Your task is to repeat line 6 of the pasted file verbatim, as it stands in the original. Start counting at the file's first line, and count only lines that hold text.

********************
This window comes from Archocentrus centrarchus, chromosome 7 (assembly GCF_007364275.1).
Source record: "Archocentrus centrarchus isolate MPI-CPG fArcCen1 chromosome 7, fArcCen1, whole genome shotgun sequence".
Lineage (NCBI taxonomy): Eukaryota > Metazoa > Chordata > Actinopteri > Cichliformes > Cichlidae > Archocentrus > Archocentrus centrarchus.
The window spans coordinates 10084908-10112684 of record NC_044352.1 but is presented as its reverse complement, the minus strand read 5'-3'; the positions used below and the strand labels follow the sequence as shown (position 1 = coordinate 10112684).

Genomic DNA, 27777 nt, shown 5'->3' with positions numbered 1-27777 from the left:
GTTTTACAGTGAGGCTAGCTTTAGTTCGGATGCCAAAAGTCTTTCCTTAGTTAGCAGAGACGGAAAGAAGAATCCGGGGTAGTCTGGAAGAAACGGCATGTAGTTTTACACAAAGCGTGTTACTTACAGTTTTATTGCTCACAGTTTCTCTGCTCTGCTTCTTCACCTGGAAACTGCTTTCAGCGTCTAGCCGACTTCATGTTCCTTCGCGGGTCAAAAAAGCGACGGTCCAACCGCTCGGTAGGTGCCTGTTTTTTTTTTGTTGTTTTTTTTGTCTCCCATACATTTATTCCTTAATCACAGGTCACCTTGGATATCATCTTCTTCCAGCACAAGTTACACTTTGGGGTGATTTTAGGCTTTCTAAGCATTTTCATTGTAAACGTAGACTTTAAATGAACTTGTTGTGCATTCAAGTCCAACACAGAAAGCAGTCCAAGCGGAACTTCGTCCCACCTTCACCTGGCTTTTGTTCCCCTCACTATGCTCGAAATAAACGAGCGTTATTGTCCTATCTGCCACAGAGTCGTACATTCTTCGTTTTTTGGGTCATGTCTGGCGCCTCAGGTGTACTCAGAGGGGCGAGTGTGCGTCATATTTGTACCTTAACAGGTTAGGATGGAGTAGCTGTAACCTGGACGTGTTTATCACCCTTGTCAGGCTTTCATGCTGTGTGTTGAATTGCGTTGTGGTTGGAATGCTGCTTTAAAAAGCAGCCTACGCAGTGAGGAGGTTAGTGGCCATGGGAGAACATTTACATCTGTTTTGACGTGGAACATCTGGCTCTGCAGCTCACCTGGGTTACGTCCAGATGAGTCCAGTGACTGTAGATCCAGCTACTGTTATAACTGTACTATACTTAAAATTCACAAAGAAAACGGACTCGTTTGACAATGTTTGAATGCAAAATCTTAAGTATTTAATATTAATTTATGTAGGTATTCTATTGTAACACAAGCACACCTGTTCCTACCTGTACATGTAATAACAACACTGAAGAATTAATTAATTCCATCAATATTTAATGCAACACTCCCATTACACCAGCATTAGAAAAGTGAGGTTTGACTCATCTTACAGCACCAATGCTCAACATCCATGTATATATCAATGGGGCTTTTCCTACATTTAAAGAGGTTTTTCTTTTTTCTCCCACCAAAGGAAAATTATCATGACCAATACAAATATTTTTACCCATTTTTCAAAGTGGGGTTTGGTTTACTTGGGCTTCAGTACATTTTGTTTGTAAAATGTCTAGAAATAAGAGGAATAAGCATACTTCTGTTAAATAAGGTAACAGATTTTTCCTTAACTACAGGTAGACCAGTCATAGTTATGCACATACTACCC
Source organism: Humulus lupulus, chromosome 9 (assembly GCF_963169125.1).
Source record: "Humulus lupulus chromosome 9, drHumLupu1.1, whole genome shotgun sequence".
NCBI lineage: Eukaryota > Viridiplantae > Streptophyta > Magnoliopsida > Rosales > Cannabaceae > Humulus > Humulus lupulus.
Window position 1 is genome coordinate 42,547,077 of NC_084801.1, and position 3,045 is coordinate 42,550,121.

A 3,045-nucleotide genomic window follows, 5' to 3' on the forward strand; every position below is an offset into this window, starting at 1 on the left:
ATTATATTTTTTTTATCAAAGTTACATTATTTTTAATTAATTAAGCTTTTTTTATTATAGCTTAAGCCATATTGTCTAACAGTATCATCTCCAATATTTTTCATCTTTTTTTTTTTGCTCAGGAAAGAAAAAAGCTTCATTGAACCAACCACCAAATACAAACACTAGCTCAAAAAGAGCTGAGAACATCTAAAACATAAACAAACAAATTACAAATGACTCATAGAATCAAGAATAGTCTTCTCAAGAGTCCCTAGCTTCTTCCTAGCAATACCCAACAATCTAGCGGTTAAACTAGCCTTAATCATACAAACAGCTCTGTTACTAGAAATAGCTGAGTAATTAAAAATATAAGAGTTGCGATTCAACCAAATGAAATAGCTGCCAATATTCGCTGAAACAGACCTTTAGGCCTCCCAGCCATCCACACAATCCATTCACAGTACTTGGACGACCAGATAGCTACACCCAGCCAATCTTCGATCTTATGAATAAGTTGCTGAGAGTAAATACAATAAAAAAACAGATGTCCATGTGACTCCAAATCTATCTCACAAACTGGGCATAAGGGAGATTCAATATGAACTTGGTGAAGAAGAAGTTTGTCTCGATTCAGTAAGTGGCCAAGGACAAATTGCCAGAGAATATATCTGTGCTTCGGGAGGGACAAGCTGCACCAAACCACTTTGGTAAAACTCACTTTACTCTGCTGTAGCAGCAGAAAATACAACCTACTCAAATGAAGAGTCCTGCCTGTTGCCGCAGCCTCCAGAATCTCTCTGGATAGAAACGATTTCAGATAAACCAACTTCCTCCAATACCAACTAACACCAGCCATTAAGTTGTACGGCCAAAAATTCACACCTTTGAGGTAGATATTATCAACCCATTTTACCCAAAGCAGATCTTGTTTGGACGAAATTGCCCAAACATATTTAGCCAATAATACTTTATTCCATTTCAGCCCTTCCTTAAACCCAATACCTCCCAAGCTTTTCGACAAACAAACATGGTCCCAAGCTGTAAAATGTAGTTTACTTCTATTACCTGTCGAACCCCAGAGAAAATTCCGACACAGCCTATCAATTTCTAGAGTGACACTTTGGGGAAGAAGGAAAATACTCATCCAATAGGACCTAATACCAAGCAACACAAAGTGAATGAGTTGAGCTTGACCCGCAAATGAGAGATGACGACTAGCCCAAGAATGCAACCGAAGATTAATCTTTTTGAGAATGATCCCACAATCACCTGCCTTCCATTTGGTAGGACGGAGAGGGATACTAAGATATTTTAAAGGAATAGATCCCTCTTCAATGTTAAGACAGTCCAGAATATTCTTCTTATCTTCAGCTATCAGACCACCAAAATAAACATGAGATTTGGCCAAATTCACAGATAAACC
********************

GTTTTACAGTGAGGCTAGCTTTAGTTCGGATGCCAAAAGTCTTTCCTTAGTTAGCAGAGACGGAAAGAAGAATCCGGGGTAGTCTGGAAGAAACGGCATGTAGTTTTACACAAAGCGTGTTACTTACAGTTTTATTGCTCACAGTTTCTCTGCTCTGCTTCTTCACCTGGAAACTGCTTTCAGCGTCTAGCCGACTTCATGTTCCTTCGCGGGTCAAAAAAGCGACGGTCCAACCGCTCGGTAGGTGCCTGTTTTTTTTTTGTTGTTTTTTTTGTCTCCCATACATTTATTCCTTAATCACAGGTCACCTTGGATATCATCTTCTTCCAGCACAAGTTACACTTTGGGGTGATTTTAGGCTTTCTAAGCATTTTCATTGTAAACGTAGACTTTAAATGAACTTGTTGTGCATTCAAGTCCAACACAGAAAGCAGTCCAAGCGGAACTTCGTCCCACCTTCACCTGGCTTTTGTTCCCCTCACTATGCTCGAAATAAACGAGCGTTATTGTCCTATCTGCCACAGAGTCGTACATTCTTCGTTTTTTGGGTCATGTCTGGCGCCTCAGGTGTACTCAGAGGGGCGAGTGTGCGTCATATTTGTACCTTAACAGGTTAGGATGGAGTAGCTGTAACCTGGACGTGTTTATCACCCTTGTCAGGCTTTCATGCTGTGTGTTGAATTGCGTTGTGGTTGGAATGCTGCTTTAAAAAGCAGCCTACGCAGTGAGGAGGTTAGTGGCCATGGGAGAACATTTACATCTGTTTTGACGTGGAACATCTGGCTCTGCAGCTCACCTGGGTTACGTCCAGATGAGTCCAGTGACTGTAGATCCAGCTACTGTTATAACTGTACTATACTTAAAATTCACAAAGAAAACGGACTCGTTTGACAATGTTTGAATGCAAAATCTTAAGTATTTAATATTAATTTATGTAGGTATTCTATTGTAACACAAGCACACCTGTTCCTACCTGTACATGTAATAACAACACTGAAGAATTAATTAATTCCATCAATATTTAATGCAACACTCCCATTACACCAGCATTAGAAAAGTGAGGTTTGACTCATCTTACAGCACCAATGCTCAACATCCATGTATATATCAATGGGGCTTTTCCTACATTTAAAGAGGTTTTTCTTTTTTCTCCCACCAAAGGAAAATTATCATGACCAATACAAATATTTTTACCCATTTTTCAAAGTGGGGTTTGGTTTACTTGGGCTTCAGTACATTTTGTTTGTAAAATGTCTAGAAATAAGAGGAATAAGCATACTTCTGTTAAATAAGGTAACAGATTTTTCCTTAACTACAGGTAGACCAGTCATAGTTATGCACATACTACCC